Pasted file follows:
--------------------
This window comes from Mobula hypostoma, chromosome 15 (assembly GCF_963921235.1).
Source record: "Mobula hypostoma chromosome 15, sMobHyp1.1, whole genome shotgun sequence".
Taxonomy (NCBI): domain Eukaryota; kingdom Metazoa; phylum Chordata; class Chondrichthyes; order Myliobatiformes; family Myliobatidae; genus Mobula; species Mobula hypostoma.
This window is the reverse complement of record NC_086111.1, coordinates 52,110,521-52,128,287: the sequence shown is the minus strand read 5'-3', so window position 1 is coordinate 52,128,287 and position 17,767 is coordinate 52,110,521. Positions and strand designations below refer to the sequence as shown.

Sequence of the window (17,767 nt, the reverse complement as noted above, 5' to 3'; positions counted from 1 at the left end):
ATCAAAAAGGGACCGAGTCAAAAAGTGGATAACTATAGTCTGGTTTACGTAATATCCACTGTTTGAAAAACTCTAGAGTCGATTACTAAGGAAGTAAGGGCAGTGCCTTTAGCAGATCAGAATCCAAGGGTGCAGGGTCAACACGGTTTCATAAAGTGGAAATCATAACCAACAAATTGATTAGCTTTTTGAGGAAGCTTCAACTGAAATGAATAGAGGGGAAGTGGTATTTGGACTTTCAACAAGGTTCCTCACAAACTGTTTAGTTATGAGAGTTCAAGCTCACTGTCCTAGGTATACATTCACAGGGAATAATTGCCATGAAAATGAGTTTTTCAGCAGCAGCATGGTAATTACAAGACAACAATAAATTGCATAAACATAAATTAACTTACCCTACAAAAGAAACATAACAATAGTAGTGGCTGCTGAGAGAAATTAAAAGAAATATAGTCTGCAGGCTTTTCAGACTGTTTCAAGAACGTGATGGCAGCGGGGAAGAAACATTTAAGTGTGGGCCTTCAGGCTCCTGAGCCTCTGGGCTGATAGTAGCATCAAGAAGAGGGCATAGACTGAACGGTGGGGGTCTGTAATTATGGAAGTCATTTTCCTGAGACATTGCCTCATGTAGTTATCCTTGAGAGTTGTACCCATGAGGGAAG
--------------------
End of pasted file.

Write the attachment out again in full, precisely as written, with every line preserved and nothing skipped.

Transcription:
This window comes from Mobula hypostoma, chromosome 15 (assembly GCF_963921235.1).
Source record: "Mobula hypostoma chromosome 15, sMobHyp1.1, whole genome shotgun sequence".
Taxonomy (NCBI): domain Eukaryota; kingdom Metazoa; phylum Chordata; class Chondrichthyes; order Myliobatiformes; family Myliobatidae; genus Mobula; species Mobula hypostoma.
This window is the reverse complement of record NC_086111.1, coordinates 52,110,521-52,128,287: the sequence shown is the minus strand read 5'-3', so window position 1 is coordinate 52,128,287 and position 17,767 is coordinate 52,110,521. Positions and strand designations below refer to the sequence as shown.

Sequence of the window (17,767 nt, the reverse complement as noted above, 5' to 3'; positions counted from 1 at the left end):
ATCAAAAAGGGACCGAGTCAAAAAGTGGATAACTATAGTCTGGTTTACGTAATATCCACTGTTTGAAAAACTCTAGAGTCGATTACTAAGGAAGTAAGGGCAGTGCCTTTAGCAGATCAGAATCCAAGGGTGCAGGGTCAACACGGTTTCATAAAGTGGAAATCATAACCAACAAATTGATTAGCTTTTTGAGGAAGCTTCAACTGAAATGAATAGAGGGGAAGTGGTATTTGGACTTTCAACAAGGTTCCTCACAAACTGTTTAGTTATGAGAGTTCAAGCTCACTGTCCTAGGTATACATTCACAGGGAATAATTGCCATGAAAATGAGTTTTTCAGCAGCAGCATGGTAATTACAAGACAACAATAAATTGCATAAACATAAATTAACTTACCCTACAAAAGAAACATAACAATAGTAGTGGCTGCTGAGAGAAATTAAAAGAAATATAGTCTGCAGGCTTTTCAGACTGTTTCAAGAACGTGATGGCAGCGGGGAAGAAACATTTAAGTGTGGGCCTTCAGGCTCCTGAGCCTCTGGGCTGATAGTAGCATCAAGAAGAGGGCATAGACTGAACGGTGGGGGTCTGTAATTATGGAAGTCATTTTCCTGAGACATTGCCTCATGTAGTTATCCTTGAGAGTTGTACCCATGAGGGAAG